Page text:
22One day Jesus said to his disciples, “Let us go over to the other side of the lake.” So they got into a boat and set out. 23As they sailed, he fell asleep. A squall came down on the lake, so that the boat was being swamped, and they were in great danger. 24The disciples went and woke him, saying, “Master, Master, we’re going to drown!” He got up and rebuked the wind and the raging waters; the storm subsided, and all was calm. 25“Where is your faith?” he asked his disciples. In fear and amazement they asked one another, “Who is this? He commands even the winds and the water, and they obey him” (Luke 8:22-25).
The Sea of Galilee is more than six hundred feet below sea level and famous for its sudden storms. In 1978, I was living in Israel for several months and because I had been a fisherman from England, I got the opportunity to go out with the local Sea of Galilee fishermen on their diesel-powered fishing boat. I found this experience very interesting, and the fishermen were happy to have me come along. We drank Turkish coffee all night and compared our fishing methods. Even though they had modern electronic gadgets to find the fish, we caught little. The weather was relatively calm, but they did tell me that it can be a dangerous place when the weather worsens. Still, I am sure that the storms these men have witnessed in their lifetime were nothing compared to the storm the disciples faced in the account above.
It is possible that the storm was not natural in origin. Satan is called, “the prince of the power of the air” in Ephesians 2:2. In another place, he is called the “prince of this world” (John 12:31). Does Satan have the power to manipulate the weather? When Satan tempted Job, God replied to him by saying, “Everything he has is in your power, but on the man himself do not lay a finger” (Job 1:12). Given permission, we read that the result was that fire came down from the sky, burning up the sheep and the servants, followed by a strong wind that struck the house where his sons and daughters were eating, causing the death of all. I don’t know if this incident we are studying today was of satanic origin, but let us not underestimate our adversary. He does have power, but the Spirit Who is in us is greater than the one who is in this world (1 John 4:4). It is possible that Satan tried to hinder the Lord Jesus’ mission of casting out the Legion demon on the other side of Galilee, the next passage of Scripture.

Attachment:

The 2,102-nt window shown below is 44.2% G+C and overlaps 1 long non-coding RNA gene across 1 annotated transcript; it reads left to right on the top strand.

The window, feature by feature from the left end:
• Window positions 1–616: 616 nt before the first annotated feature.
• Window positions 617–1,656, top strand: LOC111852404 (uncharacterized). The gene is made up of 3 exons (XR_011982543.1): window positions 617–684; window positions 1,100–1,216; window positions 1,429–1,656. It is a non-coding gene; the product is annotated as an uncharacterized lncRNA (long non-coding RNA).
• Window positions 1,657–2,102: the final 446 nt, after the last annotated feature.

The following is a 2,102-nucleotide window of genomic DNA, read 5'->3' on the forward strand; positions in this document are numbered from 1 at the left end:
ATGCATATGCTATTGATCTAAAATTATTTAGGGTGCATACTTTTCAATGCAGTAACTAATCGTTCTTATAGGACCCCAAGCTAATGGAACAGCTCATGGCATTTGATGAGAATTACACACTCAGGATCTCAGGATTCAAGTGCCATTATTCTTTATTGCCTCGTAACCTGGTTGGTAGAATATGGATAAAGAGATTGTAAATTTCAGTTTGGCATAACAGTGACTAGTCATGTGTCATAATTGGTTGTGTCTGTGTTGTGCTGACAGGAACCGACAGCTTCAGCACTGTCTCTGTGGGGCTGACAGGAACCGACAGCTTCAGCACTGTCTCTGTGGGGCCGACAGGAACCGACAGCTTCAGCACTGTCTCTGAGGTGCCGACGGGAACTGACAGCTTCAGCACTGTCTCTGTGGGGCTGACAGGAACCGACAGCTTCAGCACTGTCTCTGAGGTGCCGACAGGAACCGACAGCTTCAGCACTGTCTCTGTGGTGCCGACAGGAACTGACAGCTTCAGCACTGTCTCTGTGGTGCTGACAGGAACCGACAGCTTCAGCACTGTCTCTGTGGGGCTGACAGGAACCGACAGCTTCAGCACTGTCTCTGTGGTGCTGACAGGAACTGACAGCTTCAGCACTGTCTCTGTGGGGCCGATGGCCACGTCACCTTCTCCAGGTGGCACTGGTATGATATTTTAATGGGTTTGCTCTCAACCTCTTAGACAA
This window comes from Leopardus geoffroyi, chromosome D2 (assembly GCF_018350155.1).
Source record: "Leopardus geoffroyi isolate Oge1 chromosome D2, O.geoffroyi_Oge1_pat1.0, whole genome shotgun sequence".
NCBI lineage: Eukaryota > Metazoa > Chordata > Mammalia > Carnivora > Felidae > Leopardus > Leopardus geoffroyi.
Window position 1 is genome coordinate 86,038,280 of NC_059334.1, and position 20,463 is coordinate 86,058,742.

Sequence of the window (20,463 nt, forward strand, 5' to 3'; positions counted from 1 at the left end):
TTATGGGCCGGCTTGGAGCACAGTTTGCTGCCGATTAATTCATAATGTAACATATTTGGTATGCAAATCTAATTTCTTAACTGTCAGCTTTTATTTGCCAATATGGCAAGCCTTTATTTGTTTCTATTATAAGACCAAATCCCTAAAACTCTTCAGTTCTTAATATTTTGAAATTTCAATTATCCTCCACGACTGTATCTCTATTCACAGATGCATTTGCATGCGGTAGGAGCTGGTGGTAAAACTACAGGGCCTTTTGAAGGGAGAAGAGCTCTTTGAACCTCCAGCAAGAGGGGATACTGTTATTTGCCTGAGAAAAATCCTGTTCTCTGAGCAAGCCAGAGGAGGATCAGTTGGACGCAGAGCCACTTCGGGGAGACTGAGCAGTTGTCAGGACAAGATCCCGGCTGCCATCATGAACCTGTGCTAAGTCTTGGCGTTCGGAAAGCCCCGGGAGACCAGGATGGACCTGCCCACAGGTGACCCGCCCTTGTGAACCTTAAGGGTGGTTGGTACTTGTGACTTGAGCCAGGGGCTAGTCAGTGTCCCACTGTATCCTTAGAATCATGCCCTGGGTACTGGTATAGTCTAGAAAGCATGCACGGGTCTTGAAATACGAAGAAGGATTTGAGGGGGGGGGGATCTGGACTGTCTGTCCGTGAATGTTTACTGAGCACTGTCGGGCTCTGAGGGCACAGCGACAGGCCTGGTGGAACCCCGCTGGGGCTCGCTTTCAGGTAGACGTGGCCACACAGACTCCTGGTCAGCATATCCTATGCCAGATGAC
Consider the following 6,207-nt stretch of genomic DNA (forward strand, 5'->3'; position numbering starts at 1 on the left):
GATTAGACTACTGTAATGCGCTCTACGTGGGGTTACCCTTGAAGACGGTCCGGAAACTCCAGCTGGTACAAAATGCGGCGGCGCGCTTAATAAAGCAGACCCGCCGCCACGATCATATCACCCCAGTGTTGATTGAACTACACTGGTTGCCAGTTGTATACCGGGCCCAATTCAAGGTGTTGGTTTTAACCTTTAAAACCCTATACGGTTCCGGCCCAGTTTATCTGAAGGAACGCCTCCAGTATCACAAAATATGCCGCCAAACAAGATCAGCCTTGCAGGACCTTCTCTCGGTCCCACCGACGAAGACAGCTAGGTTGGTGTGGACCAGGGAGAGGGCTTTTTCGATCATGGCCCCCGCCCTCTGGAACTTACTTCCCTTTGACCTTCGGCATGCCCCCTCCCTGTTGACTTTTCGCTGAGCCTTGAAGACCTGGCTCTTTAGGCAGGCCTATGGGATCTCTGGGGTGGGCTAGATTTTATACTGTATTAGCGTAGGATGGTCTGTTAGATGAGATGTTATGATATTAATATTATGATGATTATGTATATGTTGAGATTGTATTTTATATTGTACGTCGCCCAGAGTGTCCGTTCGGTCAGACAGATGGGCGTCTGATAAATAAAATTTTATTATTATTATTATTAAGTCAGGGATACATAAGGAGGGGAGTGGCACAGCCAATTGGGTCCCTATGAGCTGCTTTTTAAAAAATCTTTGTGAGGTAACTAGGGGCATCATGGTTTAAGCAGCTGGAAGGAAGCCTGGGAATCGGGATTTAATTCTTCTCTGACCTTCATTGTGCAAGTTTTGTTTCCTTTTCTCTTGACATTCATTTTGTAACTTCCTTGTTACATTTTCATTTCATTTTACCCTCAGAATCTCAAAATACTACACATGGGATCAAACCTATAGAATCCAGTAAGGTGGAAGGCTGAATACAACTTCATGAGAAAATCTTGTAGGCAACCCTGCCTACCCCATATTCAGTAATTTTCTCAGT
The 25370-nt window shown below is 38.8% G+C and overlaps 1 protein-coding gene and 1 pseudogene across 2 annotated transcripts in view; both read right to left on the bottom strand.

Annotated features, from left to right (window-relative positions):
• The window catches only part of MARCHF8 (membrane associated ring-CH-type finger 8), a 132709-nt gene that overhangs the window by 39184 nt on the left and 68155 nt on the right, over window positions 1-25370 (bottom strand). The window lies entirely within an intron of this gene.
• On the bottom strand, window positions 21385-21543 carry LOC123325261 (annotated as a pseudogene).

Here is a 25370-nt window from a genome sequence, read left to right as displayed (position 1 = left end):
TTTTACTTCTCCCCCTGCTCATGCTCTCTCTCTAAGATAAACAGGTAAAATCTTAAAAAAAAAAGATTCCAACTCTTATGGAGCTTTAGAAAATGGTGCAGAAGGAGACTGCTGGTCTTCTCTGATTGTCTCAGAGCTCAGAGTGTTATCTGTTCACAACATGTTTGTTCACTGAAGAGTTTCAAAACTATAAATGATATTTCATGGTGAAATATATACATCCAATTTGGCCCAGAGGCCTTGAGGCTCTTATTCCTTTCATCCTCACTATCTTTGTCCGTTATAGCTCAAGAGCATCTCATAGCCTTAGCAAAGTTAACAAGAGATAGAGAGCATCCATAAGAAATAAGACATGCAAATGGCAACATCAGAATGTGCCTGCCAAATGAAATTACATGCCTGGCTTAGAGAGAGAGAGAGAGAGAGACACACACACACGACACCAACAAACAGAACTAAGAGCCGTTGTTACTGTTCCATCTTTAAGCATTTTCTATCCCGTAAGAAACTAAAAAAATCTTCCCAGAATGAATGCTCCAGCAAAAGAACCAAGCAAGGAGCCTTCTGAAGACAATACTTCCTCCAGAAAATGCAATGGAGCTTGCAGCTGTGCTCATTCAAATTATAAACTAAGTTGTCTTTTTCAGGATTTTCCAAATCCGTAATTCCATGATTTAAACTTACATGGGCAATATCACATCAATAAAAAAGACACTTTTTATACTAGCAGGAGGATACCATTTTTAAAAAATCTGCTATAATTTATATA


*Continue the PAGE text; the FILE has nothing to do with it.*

To back up my thought that maybe this storm was demonically inspired is the use of the word translated “rebuked” in verse 24. Jesus rebuked the wind and the waters. Doesn’t that sound strange to speak to the wind? The Greek word used is epitimao. It can be translated, “To blame, censure, chide, rebuke, warn or berate.” It is an abrupt, curt, and biting charge pointedly expressing disapproval and connotes a sharp or harsh tone. In Mark 1:25, the same word is used to describe the casting out of a demon in Capernaum: “But Jesus rebuked the spirit and said, “Be silent! Come out of him!” The same Greek word is used in another place when Jesus cast out a demon from a boy: “Jesus rebuked the demon and it came out, and he was healed from that moment” (Matthew 17:18). The Lord was not soft with demons. He spoke sternly, with authority, and with a strong command, and as strange as it may sound, this is the same way He spoke to the wind and the waves. A remarkable thing happened when He spoke curtly to the wind and waves, the wind stopped blowing, and a complete calm came over the sea.
I can tell you, having been at sea for many years, that is not natural. A strong wind takes time to lessen its strength. I have never seen a complete calm come over the sea when the wind stops blowing. Even if it was of natural origin, waves cannot become calm in seconds. The swell of the waves carries on for some time after the wind dies down. The hardened fishermen in the boat had never seen phenomena like this. Luke tells us they were struck with fear and amazement (v. 25). If He can quiet the storms on the Sea of Galilee, He can also still the storms in your life.